The final Lambrettas to roll of the Scooters India Limited (SIL) production line did so in 1997. I know, I bought one of them.
SIL were producing scooters using tooling they’d purchased from Innocenti in Italy back in the early 1970s, their scooters badged Vijay Super for the home market and Lambretta Grand Prix for the rest of the world. To many enthusiasts, these were the last true Lambretta scooters, but it hasn’t stopped others from jumping aboard the proverbial bandwagon since and using the name on all manner of abominations!
First we had Lambretta USA who apparently licenced the name from the Indian Government (who own SIL) exclusively for the American market.
Sadly all Lambretta USA did was to take a couple of well known, cheap looking, plastic automatic scooters produced by Adly of Taiwan, and add some ‘Lambretta’ stickers to them. Oh and they gave them Italian names; Uno and Due. The Lambretta USA website has looked a little stagnant since 2010 suggesting not a lot has happened recently, but if any Americans can update us that would be great.
Meanwhile, over in Europe things all started to get messy. In Italy a company named the Motom Electronics Group had been branding Asian produced scooters with a Motom badge (Motom being an old Italian moped producer from the 60s) and then launched the Lambretta Pato.
Pictured here with Italian model Valeria Marini, this was a Chinese scooter that had been badge engineered. In fact the scooter can be purchased with numerous badges on it around the world, such as the TnG Volare in the USA.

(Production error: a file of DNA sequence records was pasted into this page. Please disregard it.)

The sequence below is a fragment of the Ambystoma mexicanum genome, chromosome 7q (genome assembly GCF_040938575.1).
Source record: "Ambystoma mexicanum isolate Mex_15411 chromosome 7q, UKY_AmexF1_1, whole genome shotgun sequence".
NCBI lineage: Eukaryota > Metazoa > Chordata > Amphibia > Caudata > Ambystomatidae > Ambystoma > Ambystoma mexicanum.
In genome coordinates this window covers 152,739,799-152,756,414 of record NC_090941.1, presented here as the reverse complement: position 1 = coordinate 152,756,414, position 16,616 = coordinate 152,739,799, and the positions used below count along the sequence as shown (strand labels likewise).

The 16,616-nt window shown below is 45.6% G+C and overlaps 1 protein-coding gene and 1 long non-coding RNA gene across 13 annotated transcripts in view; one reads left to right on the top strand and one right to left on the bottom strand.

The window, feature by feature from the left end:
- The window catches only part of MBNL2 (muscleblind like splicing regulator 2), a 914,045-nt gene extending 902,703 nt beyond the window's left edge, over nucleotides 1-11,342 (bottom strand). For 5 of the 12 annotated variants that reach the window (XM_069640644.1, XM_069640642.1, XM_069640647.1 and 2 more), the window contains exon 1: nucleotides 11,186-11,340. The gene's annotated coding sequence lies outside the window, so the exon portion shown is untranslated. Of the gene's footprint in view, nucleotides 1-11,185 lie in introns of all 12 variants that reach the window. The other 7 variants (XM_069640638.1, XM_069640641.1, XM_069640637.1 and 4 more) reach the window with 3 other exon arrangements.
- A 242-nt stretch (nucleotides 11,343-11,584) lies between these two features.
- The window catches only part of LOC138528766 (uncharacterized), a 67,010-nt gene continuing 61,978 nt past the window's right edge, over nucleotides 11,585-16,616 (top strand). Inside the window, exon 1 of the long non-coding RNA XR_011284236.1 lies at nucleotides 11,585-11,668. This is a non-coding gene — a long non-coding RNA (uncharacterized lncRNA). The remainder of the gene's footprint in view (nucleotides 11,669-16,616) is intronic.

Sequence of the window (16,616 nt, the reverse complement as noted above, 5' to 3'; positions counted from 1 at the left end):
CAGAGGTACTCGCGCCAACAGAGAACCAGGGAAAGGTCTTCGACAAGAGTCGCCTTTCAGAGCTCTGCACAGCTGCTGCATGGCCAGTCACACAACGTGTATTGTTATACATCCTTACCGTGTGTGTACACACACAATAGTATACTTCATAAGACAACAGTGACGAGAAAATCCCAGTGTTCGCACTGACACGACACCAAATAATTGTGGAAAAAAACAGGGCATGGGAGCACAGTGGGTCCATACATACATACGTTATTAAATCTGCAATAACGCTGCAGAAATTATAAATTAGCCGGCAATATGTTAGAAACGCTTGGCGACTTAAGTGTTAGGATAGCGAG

By this stage the Lambretta Consortium had raised their head, and amongst lots of confusing talk about who licenced what to whom, what company has used the Lambretta name the most, which person represents the true brand name, and who has got the best lawyers in a particular country (if you’re bothered, as far as we understand it, SIL purchased the name from Innocenti back in the early 1970s and therefore they own it!), Motom ceased rebadging the Pato from China and started producing the Lambretta LN in Taiwan.
For the first time since SIL had produced a Lambretta in the late 1990s, this was at least a scooter designed specifically to wear the Lambretta badge. It was powered by a 4-stroke, air-cooled 125cc automatic engine (of an old Honda design), boasted metal panelwork, and had at least been designed by Italians, one Alessandro Tartarini being project leader. This is the same Tartarini family that founded and is behind the Italjet brand of scooters by the way.
And so the story stops there for now, because of legal wrangles over who is allowed to use the name on what day, in what instance, in what country, and whatever….. such a shame really, but there you go. As is often the case, we’d imagine the only people getting rich out of this are the lawyers.